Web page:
Inappropriate relationships between students and teachers are being discovered and then proven because of social media, leading policy makers to question whether it’s being caused by increased access to technology or if reporting has merely increased.
A San Diego attorney whose career centers around education and technology, Gretchen Shipley, said:
There have always been inappropriate relationships between teachers and students, but I think it has been more of a growing problem because of the breaking down of barriers with social media and the ease with which you can talk with each other.
Social media offers many educational opportunities, but school officials must juggle this with its great potential for abuse.
The New York Department of Education has seven pages of social media guidelines, recommending that staff use “school-based” social media but not personal accounts.
In Missouri, a law banning all electronic communication between teachers and students was ruled unconstitutional several years ago. Now, each district is left to create its own policy. In the Fargo, North Dakota area, however, school districts lack written rules even after incidents that have gotten the legal system involved, writes Helmut Schmidt of Inforum.
In Plum, Pennsylvania, two teachers in the same district were arrested in February for having inappropriate relationships with female students, but the school board is not going to ban social media or cell phone contact between teachers and students because of first amendment concerns.
The Mt. Lebanon School District, also in Pennsylvania, requires that staff use social media accounts created and monitored by the district if they’re going to communicate with students electronically. If teachers are supervising activities and want to text information to students, it must be a group text, and parents must give consent first. Parents have the option to join the texting group themselves, and/or to opt their student out, writes Mary Niederberger of the Pittsburgh Post-Gazette.
The Pennsylvania State Education Association’s recommendations are:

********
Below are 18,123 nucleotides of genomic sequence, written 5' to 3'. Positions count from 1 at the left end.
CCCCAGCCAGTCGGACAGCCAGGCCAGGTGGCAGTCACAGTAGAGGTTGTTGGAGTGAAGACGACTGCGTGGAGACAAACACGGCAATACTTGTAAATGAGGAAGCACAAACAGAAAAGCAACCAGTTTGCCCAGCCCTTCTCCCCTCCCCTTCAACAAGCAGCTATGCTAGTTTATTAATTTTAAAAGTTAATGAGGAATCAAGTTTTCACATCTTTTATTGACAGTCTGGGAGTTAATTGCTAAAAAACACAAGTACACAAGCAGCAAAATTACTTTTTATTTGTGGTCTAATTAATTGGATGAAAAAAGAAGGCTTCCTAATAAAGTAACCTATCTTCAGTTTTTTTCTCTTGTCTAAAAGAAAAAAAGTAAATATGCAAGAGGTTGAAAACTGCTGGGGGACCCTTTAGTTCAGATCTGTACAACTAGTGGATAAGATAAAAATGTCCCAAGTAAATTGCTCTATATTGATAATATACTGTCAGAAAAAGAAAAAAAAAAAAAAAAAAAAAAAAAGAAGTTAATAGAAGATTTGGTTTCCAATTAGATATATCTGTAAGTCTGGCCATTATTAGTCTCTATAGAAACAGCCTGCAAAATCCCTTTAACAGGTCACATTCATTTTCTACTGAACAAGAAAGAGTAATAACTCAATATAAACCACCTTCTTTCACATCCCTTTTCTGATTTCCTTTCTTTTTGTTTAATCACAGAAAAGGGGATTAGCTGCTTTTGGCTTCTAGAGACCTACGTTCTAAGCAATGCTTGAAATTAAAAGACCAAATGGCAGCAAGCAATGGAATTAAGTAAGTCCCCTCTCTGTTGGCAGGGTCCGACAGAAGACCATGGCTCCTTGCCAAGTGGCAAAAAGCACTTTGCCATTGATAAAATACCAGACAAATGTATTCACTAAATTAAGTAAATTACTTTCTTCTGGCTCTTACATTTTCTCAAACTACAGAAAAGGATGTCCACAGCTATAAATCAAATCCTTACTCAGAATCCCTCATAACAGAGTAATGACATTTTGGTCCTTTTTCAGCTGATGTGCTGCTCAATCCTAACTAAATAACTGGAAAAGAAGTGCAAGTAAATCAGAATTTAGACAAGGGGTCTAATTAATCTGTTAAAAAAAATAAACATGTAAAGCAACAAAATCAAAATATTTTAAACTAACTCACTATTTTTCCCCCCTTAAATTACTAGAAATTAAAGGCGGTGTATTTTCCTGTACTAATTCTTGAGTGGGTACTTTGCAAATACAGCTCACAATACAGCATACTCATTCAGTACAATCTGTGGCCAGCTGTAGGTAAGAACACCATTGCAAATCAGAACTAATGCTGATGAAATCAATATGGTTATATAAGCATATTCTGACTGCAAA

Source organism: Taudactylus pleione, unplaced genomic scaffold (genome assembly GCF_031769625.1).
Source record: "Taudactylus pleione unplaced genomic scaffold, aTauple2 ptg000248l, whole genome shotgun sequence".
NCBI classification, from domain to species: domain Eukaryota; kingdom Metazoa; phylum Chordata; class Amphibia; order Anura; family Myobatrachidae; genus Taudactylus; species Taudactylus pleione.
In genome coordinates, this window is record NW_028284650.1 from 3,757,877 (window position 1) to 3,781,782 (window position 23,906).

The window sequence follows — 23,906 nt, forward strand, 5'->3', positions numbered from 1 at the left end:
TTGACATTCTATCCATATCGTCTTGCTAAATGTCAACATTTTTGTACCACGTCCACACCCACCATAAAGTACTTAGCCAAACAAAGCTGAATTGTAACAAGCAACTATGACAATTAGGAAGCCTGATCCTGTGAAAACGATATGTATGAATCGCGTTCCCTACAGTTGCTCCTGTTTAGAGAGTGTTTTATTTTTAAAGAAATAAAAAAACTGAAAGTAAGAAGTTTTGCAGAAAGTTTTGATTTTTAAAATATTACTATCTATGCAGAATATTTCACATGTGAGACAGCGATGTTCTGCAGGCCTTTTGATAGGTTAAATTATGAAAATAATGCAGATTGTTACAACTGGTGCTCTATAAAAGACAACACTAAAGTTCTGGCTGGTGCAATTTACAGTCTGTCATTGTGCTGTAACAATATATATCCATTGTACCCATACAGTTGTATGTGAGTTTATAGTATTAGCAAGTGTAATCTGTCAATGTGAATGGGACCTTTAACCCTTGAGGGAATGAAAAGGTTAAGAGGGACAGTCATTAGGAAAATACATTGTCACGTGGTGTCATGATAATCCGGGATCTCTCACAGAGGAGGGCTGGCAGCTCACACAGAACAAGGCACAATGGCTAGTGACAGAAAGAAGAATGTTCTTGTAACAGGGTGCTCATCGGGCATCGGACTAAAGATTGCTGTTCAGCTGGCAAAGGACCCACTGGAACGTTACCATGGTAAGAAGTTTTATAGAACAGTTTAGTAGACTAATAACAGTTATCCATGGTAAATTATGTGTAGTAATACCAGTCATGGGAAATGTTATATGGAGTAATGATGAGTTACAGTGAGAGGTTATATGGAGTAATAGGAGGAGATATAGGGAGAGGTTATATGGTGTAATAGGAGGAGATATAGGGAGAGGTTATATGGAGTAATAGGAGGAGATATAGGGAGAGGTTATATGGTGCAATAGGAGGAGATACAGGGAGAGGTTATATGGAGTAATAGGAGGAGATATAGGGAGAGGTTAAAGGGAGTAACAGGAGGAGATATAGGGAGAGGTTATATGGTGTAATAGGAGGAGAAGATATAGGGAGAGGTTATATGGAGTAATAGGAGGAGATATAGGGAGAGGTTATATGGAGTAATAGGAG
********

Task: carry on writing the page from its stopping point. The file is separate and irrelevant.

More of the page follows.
Do not accept friend requests from your students or their parents. If a student or parent of a student messages you through a social media site, do not respond.
Braid Blanks of KTXS interviewed Mitch Davis, the associate superintendent of Wylie High School in Abilene, Texas, after several teachers in the district were recently investigated for inappropriate relationships with students. He said that they go over policy at the beginning of every school year and ban teachers from communicating with students on social media unless they are the head of an organization and use it to communicate with its members. Most of these guidelines have their basis in the Texas Association of School Boards and their Educator Code of Ethics.
Dr. Audra Ude, acting superintendent for Abilene ISD, said:
[It's beneficial] if it’s focused on things like ‘what are your assignments? How are we making sure that you’re learning well? Are you going to tutoring?’
I think there’s a fine line. There’s no doubt our students are on computers nowadays all the time and anything you can do to engage them in learning is good. A lot of that has to do with online courses and online assignments and the whole key is how you’re communicating with students and what you’re communicating about.
Not all inappropriate social media behavior involves pushing boundaries between students and teachers, notes Hannan Adely of The Record. A teacher in Wayne, New Jersey was suspended for a year after making fun of a student’s name on Facebook.
A state panel wrote in its decision about her:
Regardless of whether or not she intended her comments to be made public, Nichols’ conduct was immature and hurtful and falls below the ‘role model’ status that is expected of teachers.